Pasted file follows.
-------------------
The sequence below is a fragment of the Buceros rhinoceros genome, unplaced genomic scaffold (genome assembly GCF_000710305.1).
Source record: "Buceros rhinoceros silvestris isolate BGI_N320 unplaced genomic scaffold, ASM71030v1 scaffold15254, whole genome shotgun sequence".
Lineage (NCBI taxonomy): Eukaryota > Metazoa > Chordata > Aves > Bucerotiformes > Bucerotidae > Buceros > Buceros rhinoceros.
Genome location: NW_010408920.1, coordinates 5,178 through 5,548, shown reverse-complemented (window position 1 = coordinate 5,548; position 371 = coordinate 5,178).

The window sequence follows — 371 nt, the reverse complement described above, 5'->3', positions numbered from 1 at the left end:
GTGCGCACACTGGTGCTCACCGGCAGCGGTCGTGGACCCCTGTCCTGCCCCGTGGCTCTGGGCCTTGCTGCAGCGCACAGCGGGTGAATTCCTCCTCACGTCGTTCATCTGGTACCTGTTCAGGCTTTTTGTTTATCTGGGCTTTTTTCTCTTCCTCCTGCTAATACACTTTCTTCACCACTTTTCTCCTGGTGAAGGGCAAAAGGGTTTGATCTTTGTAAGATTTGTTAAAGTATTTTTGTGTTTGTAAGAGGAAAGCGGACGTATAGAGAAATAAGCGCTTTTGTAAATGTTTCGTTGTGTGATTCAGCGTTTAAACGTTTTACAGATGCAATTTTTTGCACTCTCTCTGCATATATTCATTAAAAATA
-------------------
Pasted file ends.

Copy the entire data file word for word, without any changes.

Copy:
The sequence below is a fragment of the Buceros rhinoceros genome, unplaced genomic scaffold (genome assembly GCF_000710305.1).
Source record: "Buceros rhinoceros silvestris isolate BGI_N320 unplaced genomic scaffold, ASM71030v1 scaffold15254, whole genome shotgun sequence".
Lineage (NCBI taxonomy): Eukaryota > Metazoa > Chordata > Aves > Bucerotiformes > Bucerotidae > Buceros > Buceros rhinoceros.
Genome location: NW_010408920.1, coordinates 5,178 through 5,548, shown reverse-complemented (window position 1 = coordinate 5,548; position 371 = coordinate 5,178).

The window sequence follows — 371 nt, the reverse complement described above, 5'->3', positions numbered from 1 at the left end:
GTGCGCACACTGGTGCTCACCGGCAGCGGTCGTGGACCCCTGTCCTGCCCCGTGGCTCTGGGCCTTGCTGCAGCGCACAGCGGGTGAATTCCTCCTCACGTCGTTCATCTGGTACCTGTTCAGGCTTTTTGTTTATCTGGGCTTTTTTCTCTTCCTCCTGCTAATACACTTTCTTCACCACTTTTCTCCTGGTGAAGGGCAAAAGGGTTTGATCTTTGTAAGATTTGTTAAAGTATTTTTGTGTTTGTAAGAGGAAAGCGGACGTATAGAGAAATAAGCGCTTTTGTAAATGTTTCGTTGTGTGATTCAGCGTTTAAACGTTTTACAGATGCAATTTTTTGCACTCTCTCTGCATATATTCATTAAAAATA